second marriage

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Second Marriage Divorce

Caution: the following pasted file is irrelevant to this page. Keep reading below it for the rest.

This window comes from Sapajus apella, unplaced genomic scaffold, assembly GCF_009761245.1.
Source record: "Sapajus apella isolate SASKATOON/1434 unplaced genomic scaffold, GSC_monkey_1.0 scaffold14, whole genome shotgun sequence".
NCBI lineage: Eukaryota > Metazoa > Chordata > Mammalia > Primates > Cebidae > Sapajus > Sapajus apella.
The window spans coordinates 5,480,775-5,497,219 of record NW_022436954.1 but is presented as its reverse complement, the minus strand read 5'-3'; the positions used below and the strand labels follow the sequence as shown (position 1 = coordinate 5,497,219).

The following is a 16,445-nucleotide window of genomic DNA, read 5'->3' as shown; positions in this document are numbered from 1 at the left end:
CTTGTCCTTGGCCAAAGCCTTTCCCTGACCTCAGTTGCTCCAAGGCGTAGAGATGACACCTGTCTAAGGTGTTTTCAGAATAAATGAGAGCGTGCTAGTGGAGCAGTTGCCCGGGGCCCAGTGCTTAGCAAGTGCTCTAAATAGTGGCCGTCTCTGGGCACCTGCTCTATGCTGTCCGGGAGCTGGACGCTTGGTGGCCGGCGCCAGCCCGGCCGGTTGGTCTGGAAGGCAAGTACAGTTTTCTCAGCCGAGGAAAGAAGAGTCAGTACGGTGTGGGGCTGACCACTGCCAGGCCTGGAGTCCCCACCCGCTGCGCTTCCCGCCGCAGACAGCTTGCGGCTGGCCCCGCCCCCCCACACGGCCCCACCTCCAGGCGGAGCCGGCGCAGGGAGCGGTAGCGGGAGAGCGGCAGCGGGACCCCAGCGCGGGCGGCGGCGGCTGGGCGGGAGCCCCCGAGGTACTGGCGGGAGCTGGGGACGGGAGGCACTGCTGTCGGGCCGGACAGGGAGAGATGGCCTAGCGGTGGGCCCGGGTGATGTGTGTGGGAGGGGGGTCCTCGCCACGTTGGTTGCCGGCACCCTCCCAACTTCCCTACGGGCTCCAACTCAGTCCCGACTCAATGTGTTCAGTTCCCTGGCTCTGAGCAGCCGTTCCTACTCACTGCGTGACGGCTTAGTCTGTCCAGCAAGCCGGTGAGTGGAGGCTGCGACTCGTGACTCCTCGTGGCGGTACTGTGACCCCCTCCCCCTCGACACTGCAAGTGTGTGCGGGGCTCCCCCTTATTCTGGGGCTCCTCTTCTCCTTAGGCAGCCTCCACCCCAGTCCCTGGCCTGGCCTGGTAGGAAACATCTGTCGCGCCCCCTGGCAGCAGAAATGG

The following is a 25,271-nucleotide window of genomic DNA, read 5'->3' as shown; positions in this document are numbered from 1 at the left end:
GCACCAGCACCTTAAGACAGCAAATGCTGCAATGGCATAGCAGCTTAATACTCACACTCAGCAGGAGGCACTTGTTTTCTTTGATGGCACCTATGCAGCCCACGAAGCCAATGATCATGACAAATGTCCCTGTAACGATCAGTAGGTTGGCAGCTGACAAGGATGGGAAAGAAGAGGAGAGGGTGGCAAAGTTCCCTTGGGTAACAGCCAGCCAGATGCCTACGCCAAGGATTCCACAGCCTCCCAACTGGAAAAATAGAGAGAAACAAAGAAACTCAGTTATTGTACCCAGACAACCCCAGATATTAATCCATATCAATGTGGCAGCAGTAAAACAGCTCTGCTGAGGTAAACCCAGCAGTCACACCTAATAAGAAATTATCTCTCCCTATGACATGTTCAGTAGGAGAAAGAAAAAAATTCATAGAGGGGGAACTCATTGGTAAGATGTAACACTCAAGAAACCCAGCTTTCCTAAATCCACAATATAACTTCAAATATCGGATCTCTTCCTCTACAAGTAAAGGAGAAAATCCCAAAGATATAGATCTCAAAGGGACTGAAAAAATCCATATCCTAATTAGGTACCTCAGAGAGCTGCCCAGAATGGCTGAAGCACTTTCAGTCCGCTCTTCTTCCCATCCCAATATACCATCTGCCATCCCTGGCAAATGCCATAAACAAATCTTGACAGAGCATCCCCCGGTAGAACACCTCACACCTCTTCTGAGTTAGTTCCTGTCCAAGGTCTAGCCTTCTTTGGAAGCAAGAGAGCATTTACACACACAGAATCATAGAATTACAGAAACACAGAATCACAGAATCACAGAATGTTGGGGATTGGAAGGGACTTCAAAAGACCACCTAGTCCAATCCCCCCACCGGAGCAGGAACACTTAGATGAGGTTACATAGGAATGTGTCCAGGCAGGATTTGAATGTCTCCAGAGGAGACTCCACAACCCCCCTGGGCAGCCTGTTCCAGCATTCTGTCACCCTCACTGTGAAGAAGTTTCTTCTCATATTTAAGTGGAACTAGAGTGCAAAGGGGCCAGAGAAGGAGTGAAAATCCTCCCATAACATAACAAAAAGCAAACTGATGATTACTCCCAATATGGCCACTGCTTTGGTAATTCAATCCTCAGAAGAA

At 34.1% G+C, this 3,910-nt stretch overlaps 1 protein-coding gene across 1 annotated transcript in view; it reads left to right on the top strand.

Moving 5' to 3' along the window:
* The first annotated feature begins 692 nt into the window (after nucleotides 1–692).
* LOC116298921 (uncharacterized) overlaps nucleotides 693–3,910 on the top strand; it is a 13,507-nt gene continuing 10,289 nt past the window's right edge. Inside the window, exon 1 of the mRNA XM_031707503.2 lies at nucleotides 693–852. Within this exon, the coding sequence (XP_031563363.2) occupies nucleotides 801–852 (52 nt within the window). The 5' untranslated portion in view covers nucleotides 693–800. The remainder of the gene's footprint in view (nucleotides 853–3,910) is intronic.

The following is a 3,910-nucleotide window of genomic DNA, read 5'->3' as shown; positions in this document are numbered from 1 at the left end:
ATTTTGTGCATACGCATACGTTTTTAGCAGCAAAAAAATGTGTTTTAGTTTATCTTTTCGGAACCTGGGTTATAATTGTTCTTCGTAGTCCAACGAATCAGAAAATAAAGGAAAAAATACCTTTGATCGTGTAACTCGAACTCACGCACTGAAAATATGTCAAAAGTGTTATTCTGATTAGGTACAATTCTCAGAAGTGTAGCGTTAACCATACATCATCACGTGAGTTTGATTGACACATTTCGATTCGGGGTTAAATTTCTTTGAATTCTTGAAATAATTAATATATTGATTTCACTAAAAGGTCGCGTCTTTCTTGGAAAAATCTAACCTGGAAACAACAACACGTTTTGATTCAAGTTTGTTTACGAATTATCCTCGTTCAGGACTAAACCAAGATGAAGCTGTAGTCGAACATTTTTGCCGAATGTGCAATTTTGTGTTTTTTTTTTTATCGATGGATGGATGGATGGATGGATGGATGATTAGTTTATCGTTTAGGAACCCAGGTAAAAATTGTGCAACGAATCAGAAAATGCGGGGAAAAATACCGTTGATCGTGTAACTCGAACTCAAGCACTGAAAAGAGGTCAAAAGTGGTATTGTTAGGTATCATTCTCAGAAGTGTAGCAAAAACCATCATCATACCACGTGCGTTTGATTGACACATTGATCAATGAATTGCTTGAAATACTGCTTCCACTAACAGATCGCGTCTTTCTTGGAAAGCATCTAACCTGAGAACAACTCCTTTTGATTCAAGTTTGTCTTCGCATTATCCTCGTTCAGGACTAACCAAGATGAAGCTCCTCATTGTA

Second Marriage Divorce